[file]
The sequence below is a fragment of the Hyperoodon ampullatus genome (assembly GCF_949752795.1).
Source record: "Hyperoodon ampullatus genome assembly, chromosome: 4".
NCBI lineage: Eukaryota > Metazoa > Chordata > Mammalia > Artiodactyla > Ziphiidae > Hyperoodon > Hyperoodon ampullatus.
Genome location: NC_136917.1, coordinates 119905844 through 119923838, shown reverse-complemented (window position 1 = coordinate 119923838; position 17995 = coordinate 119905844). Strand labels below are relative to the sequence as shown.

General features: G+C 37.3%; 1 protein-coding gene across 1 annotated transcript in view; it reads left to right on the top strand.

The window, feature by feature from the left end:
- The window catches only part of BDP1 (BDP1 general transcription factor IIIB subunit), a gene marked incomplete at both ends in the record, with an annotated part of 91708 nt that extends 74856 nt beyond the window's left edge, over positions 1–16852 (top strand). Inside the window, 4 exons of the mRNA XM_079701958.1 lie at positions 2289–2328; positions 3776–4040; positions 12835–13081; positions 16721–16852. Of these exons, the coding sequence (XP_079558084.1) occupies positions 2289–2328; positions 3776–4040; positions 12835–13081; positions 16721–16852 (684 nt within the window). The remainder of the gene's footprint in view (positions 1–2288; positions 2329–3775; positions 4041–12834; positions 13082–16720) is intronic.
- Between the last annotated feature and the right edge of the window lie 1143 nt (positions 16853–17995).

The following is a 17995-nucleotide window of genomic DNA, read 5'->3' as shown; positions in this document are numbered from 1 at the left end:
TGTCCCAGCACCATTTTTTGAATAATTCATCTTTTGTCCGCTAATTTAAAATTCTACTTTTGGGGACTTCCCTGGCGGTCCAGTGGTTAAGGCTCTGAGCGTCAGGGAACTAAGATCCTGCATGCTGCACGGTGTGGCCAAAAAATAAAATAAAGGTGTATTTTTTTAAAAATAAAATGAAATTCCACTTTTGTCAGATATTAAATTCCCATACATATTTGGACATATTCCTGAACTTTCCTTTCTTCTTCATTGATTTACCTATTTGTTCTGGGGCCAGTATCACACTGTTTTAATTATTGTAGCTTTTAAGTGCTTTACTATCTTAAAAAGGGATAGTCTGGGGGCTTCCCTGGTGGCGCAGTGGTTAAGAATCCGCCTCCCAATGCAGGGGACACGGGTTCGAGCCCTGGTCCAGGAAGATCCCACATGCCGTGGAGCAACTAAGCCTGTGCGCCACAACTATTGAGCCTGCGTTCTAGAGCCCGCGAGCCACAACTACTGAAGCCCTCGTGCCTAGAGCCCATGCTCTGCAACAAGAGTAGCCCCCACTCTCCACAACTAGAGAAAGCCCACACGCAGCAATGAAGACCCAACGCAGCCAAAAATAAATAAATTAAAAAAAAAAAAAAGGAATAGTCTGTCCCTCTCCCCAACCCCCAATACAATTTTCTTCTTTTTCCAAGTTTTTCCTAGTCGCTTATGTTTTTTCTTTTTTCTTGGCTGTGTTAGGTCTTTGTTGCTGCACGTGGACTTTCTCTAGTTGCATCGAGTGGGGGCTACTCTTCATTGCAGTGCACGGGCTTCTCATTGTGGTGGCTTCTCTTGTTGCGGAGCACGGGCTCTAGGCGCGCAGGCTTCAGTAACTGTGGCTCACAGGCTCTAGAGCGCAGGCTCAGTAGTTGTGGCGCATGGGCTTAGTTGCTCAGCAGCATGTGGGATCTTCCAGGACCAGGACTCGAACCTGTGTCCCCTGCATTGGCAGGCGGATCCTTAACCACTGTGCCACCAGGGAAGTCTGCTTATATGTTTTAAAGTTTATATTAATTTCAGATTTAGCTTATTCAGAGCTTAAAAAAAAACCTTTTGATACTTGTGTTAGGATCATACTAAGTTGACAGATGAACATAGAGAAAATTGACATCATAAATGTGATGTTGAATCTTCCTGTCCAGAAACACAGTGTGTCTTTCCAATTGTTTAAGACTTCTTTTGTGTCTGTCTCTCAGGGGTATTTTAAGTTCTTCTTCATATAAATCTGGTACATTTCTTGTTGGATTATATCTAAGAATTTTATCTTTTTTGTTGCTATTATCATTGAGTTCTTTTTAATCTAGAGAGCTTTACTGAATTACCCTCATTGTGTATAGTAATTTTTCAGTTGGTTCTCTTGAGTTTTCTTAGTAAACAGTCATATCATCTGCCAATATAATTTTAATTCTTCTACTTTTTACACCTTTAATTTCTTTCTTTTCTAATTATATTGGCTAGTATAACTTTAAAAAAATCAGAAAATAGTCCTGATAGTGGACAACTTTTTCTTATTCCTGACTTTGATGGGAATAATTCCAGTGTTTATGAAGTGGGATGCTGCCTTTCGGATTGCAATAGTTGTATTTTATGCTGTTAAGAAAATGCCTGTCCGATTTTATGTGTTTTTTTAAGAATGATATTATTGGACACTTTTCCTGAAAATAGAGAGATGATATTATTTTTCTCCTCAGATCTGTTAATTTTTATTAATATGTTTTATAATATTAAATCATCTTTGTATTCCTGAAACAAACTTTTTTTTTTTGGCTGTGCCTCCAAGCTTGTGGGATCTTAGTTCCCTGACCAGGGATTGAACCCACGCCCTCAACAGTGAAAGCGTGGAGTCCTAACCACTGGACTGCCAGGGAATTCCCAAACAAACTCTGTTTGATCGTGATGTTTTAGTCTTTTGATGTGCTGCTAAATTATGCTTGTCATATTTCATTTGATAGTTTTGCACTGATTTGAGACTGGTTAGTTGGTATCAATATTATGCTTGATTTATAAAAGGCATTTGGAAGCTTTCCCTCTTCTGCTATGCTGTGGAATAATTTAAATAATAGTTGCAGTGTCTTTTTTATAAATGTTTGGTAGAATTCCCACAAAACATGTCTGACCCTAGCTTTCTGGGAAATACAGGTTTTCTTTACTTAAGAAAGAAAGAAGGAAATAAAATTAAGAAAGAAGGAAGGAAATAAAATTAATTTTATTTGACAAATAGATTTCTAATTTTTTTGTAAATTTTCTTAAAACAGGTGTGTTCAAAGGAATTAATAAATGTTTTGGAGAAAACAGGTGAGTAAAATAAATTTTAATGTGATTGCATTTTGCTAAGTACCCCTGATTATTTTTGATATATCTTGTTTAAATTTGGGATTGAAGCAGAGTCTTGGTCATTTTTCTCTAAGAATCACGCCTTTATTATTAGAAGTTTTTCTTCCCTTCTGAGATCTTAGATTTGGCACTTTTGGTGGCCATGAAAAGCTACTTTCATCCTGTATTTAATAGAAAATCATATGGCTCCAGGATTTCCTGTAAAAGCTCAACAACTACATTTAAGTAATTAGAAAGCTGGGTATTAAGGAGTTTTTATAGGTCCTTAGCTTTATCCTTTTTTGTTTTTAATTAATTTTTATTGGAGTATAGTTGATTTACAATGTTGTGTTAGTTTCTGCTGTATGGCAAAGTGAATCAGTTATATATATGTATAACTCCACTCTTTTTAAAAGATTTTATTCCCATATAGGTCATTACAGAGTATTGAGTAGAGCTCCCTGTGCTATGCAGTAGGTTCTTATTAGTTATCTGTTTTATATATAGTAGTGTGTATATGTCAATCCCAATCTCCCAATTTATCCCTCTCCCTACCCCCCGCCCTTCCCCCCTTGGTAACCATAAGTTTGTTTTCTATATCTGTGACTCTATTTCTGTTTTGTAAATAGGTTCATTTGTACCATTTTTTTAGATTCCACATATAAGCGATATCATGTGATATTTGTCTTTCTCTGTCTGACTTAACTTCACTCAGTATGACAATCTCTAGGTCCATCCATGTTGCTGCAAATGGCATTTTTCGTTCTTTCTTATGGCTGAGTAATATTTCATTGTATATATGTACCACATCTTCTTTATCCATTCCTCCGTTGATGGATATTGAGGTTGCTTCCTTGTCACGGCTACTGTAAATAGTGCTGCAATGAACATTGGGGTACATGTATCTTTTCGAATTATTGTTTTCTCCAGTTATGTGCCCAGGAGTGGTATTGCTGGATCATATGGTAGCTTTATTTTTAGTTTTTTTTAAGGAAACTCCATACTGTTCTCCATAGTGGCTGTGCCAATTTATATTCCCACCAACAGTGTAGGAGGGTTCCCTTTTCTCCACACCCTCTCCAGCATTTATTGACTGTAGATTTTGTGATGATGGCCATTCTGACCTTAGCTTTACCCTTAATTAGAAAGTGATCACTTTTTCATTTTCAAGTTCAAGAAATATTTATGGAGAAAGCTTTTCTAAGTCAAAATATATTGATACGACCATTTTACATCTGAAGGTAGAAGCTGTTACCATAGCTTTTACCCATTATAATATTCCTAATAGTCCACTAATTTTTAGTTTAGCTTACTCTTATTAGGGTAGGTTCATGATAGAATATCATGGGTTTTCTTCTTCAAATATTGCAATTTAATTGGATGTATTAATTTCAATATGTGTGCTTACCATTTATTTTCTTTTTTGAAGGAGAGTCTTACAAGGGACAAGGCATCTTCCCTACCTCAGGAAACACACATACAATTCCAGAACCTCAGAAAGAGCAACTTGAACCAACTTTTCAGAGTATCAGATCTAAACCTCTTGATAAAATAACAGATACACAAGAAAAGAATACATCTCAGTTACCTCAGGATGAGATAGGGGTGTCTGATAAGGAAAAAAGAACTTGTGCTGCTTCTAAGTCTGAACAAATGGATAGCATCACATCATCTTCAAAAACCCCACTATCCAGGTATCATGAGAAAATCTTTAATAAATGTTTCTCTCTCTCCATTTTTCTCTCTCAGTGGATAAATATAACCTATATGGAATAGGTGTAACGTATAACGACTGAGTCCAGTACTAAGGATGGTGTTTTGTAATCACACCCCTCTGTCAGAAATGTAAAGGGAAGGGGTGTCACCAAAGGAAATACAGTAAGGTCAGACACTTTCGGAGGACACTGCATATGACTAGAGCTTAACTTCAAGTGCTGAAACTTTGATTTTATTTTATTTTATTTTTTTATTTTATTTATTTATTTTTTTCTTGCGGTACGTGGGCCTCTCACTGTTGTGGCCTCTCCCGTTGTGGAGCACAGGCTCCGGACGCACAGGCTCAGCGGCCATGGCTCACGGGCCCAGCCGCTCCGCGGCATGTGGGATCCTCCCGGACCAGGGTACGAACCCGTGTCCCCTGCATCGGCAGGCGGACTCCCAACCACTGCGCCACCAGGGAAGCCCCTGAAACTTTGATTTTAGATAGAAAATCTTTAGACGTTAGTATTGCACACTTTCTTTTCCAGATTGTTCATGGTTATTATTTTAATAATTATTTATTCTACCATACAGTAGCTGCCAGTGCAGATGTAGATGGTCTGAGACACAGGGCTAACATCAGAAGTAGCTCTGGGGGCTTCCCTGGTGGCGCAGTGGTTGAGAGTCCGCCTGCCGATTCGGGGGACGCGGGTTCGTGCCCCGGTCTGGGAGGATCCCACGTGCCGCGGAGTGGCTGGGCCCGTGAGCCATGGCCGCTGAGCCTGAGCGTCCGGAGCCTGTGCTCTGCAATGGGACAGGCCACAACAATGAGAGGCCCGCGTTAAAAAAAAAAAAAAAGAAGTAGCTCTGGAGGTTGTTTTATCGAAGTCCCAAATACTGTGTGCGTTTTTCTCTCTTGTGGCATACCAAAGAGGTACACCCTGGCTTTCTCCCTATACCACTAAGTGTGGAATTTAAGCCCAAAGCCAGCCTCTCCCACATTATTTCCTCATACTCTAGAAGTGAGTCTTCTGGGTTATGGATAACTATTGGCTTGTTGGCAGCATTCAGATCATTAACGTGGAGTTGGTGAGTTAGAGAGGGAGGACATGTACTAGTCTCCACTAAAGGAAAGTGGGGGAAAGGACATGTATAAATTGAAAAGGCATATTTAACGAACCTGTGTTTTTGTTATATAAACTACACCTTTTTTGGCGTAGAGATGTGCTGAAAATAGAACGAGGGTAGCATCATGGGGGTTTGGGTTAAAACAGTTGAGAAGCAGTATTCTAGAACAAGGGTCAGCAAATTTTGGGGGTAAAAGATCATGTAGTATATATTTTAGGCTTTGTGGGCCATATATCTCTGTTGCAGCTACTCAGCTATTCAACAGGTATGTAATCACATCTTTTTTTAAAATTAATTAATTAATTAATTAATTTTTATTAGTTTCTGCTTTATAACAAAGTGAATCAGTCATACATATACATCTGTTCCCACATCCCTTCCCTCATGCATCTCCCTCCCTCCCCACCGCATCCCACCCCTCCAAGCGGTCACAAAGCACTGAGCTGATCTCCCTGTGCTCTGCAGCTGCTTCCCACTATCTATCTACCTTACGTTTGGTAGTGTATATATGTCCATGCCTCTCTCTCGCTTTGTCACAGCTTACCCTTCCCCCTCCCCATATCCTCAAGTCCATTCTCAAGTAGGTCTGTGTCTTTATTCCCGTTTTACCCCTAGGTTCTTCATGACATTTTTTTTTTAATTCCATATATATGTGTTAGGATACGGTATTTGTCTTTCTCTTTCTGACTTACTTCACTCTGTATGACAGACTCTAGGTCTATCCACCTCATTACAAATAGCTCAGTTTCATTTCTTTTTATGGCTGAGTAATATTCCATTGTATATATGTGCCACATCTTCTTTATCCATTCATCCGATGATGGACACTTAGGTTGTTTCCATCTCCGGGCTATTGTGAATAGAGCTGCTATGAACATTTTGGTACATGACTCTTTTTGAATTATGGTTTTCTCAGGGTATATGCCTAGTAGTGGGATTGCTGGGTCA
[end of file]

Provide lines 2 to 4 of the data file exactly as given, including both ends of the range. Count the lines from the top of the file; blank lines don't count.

Source record: "Hyperoodon ampullatus genome assembly, chromosome: 4".
NCBI lineage: Eukaryota > Metazoa > Chordata > Mammalia > Artiodactyla > Ziphiidae > Hyperoodon > Hyperoodon ampullatus.
Genome location: NC_136917.1, coordinates 119905844 through 119923838, shown reverse-complemented (window position 1 = coordinate 119923838; position 17995 = coordinate 119905844). Strand labels below are relative to the sequence as shown.